Active projects

We conduct research on the ecology and evolutionary biology of terrestrial large mammals. Our work is academic, but we also work with stakeholders to formulate management and conservation plans, with a focus on western North American landscapes.

Human impacts on isolation and diversity of wildlife populations

Owing to decreased movement between fragments (lack of connectivity) and fewer individuals in fragments, populations could become genetically isolated –which is known to influence risk of extirpation. My research program investigates population connectivity, genetic isolation, genetic diversity and abundance of three species, with different habitat requirements, roles in the food web and conservation statuses: wolves (a habitat-generalist), wolverines (a habitat-specialist species of conservation concern) and caribou (a threatened habitat-specialist, and prey of wolves).


A Portable DNA Species Detection Device for Conservation

The goal of this project is to develop an affordable (less than CAN$1.00 per assay) and simple-to-use paper-based device capable of extracting and identifying DNA from biological samples, in the field, in real time. The device will provide researchers, environmental managers, Indigenous communities and citizen scientists with a cost-effective tool capable of producing real-time presence/absence data for species, without the need for complex analytical processes. This stands to make a substantial contribution to the field of conservation science, both nationally and globally, and will be highly useful for targeted monitoring of threatened species, such as caribou.

Yingfu Li
Carlos Filipe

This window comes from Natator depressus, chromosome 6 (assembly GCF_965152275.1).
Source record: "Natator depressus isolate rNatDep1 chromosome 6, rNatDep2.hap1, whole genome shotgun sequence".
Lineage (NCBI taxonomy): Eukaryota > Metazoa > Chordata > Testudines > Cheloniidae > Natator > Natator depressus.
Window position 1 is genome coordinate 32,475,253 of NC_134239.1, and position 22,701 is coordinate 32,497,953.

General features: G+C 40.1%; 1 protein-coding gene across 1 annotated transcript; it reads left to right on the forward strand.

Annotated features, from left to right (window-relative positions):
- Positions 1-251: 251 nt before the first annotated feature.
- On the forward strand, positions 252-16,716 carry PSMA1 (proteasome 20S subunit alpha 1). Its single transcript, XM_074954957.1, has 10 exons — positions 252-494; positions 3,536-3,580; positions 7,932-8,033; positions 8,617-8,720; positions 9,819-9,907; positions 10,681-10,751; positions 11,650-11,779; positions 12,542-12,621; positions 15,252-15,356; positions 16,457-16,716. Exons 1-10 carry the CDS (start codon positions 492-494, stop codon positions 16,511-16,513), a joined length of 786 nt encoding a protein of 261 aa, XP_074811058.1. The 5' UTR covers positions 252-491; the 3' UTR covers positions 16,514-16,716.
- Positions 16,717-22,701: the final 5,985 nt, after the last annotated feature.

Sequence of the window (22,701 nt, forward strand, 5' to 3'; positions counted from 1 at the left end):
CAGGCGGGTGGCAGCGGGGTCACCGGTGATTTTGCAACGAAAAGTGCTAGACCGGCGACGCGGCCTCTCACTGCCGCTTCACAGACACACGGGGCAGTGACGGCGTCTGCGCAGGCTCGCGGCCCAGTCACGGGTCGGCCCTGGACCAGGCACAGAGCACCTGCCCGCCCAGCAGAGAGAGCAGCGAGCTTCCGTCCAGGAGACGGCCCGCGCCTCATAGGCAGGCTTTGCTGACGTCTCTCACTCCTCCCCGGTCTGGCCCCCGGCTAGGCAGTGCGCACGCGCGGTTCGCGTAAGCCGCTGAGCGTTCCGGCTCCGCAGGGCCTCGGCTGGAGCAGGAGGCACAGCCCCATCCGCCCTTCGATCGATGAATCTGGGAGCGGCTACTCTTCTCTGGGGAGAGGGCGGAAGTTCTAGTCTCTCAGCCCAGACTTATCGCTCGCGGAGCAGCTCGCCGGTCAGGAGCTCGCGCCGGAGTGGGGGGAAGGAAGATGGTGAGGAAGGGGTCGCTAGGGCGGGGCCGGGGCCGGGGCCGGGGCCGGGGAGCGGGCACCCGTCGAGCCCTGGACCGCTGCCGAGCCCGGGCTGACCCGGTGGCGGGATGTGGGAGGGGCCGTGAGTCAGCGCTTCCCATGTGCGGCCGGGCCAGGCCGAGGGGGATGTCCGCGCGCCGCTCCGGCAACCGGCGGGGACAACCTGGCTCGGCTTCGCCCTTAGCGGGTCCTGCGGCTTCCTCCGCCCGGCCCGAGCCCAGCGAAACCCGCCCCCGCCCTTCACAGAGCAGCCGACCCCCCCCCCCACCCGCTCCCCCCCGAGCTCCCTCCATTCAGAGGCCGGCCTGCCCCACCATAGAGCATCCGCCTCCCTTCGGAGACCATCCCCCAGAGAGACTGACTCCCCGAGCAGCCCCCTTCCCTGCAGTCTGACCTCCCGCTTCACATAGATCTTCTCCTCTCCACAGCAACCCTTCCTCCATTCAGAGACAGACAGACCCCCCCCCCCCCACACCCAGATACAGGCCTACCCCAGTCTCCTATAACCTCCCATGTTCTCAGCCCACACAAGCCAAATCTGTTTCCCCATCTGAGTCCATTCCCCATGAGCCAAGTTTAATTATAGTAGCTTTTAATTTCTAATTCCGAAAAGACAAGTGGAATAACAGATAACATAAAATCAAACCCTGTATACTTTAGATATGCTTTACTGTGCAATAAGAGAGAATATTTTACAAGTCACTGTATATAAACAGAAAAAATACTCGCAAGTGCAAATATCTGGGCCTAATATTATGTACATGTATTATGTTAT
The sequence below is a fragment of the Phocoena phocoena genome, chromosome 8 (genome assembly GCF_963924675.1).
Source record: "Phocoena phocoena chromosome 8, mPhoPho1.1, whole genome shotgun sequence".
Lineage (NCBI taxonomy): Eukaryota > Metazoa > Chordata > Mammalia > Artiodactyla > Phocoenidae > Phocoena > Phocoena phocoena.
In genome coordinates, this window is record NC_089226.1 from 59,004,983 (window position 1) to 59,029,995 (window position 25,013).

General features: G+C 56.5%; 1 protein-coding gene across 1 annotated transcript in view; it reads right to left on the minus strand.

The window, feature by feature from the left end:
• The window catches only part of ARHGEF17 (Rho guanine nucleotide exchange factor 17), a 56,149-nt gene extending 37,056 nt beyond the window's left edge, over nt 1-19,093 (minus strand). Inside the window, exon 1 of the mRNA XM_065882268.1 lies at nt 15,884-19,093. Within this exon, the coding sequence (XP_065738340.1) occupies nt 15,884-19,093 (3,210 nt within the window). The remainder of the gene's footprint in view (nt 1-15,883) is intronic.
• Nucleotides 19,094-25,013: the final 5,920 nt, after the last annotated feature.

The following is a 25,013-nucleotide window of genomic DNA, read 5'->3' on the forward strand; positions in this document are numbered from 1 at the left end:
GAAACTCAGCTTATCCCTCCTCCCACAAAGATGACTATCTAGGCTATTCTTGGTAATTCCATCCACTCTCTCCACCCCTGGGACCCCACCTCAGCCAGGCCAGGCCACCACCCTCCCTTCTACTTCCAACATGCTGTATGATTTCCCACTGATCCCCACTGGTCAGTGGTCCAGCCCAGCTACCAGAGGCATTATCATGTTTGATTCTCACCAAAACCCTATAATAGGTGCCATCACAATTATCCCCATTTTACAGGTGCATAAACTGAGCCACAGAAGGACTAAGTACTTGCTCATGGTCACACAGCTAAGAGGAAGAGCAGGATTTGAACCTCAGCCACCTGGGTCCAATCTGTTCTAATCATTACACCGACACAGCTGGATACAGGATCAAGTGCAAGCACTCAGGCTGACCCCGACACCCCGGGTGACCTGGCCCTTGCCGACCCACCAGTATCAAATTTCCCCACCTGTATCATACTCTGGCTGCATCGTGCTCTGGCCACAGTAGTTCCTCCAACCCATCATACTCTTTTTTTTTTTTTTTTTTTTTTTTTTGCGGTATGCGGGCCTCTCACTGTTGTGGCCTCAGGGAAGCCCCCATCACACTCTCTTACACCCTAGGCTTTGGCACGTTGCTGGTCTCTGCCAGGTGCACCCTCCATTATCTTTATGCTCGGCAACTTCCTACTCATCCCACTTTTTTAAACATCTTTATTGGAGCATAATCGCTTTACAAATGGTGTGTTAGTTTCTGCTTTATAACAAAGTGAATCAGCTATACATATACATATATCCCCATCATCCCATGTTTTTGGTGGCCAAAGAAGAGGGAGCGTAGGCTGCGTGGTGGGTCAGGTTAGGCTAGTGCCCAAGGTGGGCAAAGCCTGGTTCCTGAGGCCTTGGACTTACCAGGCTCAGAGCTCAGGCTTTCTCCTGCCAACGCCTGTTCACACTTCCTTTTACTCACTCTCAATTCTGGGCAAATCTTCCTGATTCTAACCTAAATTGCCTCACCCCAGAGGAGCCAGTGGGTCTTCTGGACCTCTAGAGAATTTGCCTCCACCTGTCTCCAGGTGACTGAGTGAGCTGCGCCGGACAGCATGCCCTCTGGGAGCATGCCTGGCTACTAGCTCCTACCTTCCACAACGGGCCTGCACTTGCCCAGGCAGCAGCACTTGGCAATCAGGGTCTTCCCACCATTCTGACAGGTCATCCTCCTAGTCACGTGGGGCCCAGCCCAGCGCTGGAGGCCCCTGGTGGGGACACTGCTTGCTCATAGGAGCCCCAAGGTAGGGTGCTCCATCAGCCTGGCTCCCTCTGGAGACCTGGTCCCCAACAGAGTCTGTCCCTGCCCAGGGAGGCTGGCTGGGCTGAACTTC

Natalie Schmidt
Marco Musiani
PI & Collaborator

Effects of human and natural habitat factors on wolverine density and connectivity

“Wolverines are amazingly tough, yet they are now listed under the Canadian Species at Risk Act. Why? Wolverines have few young, and their habitat everywhere is increasingly impacted by human activity. Climate change is melting away the deep spring snowpack wolverines seem to rely on for survival.

How do these changes contribute to the decline in their numbers seen in many places?

Our research aims to answer these questions and find science-based solutions to ensure that future generations will be able to catch a glimpse of this mighty animal in its wild habitat, too.”

Mirjam Barrueto
Ph.D. Student

Use of genomics to manage and protect caribou populations

Caribou are globally declining, and, in Canada, there is an urgent need to set a clear and rapid path for their effective recovery and protection. In this project, we integrate molecular and ecological analyses to inform management and conservation plans. Our aim is to investigate important evolutionarily, ecological and conservation questions. For example, is there a genetic component in caribou’s variation of behaviours and ecology across populations? Is there gene flow across populations, and what affects it? What is the genetic diversity within caribou populations? Implications of our results will be determining appropriate conservations units, viability of populations and feasibility of conservation breeding programs. 2018-2021
Maria Cavedon
Postdoctoral Student

Marco Musiani Lab

Wildlife Ecology Research Group

“Our work is academic, but we also work with stakeholders to formulate management and conservation plans, with a focus on western North American landscapes.”

Projects Funded
conservation partners